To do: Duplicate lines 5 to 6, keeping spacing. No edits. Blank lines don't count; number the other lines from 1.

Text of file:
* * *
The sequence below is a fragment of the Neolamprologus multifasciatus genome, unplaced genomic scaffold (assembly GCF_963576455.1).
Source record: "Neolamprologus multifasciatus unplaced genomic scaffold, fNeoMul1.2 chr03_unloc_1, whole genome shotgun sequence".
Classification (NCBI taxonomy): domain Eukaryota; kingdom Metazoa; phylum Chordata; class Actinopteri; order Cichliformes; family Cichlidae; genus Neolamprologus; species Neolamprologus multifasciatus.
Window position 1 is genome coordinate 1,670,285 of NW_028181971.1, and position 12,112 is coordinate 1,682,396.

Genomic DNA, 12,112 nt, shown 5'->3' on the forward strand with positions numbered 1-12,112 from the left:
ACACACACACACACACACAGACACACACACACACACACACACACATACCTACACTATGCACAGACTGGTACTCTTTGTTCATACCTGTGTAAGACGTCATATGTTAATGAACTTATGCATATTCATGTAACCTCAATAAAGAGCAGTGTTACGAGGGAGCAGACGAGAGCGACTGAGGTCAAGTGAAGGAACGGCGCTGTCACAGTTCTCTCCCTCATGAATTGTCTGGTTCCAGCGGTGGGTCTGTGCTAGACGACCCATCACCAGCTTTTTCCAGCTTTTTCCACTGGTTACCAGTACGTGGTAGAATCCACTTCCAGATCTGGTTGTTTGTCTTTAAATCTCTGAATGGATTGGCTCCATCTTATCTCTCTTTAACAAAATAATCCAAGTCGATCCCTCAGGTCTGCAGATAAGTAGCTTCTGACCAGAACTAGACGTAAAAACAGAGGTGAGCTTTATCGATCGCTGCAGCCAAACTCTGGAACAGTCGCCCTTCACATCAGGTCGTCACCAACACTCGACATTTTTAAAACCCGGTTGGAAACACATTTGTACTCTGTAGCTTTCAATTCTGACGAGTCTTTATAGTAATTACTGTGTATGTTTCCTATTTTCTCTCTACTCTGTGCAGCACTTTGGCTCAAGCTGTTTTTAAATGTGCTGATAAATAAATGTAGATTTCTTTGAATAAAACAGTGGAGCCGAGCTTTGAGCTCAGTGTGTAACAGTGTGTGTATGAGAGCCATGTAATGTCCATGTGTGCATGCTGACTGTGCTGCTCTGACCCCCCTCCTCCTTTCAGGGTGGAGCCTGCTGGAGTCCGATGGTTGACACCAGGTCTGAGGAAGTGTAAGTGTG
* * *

Genomic DNA, 12,112 nt, shown 5'->3' on the forward strand with positions numbered 1-12,112 from the left:
ACACACACACACACACACAGACACACACACACACACACACACACATACCTACACTATGCACAGACTGGTACTCTTTGTTCATACCTGTGTAAGACGTCATATGTTAATGAACTTATGCATATTCATGTAACCTCAATAAAGAGCAGTGTTACGAGGGAGCAGACGAGAGCGACTGAGGTCAAGTGAAGGAACGGCGCTGTCACAGTTCTCTCCCTCATGAATTGTCTGGTTCCAGCGGTGGGTCTGTGCTAGACGACCCATCACCAGCTTTTTCCAGCTTTTTCCACTGGTTACCAGTACGTGGTAGAATCCACTTCCAGATCTGGTTGTTTGTCTTTAAATCTCTGAATGGATTGGCTCCATCTTATCTCTCTTTAACAAAATAATCCAAGTCGATCCCTCAGGTCTGCAGATAAGTAGCTTCTGACCAGAACTAGACGTAAAAACAGAGGTGAGCTTTATCGATCGCTGCAGCCAAACTCTGGAACAGTCGCCCTTCACATCAGGTCGTCACCAACACTCGACATTTTTAAAACCCGGTTGGAAACACATTTGTACTCTGTAGCTTTCAATTCTGACGAGTCTTTATAGTAATTACTGTGTATGTTTCCTATTTTCTCTCTACTCTGTGCAGCACTTTGGCTCAAGCTGTTTTTAAATGTGCTGATAAATAAATGTAGATTTCTTTGAATAAAACAGTGGAGCCGAGCTTTGAGCTCAGTGTGTAACAGTGTGTGTATGAGAGCCATGTAATGTCCATGTGTGCATGCTGACTGTGCTGCTCTGACCCCCCTCCTCCTTTCAGGGTGGAGCCTGCTGGAGTCCGATGGTTGACACCAGGTCTGAGGAAGTGTAAGTGTG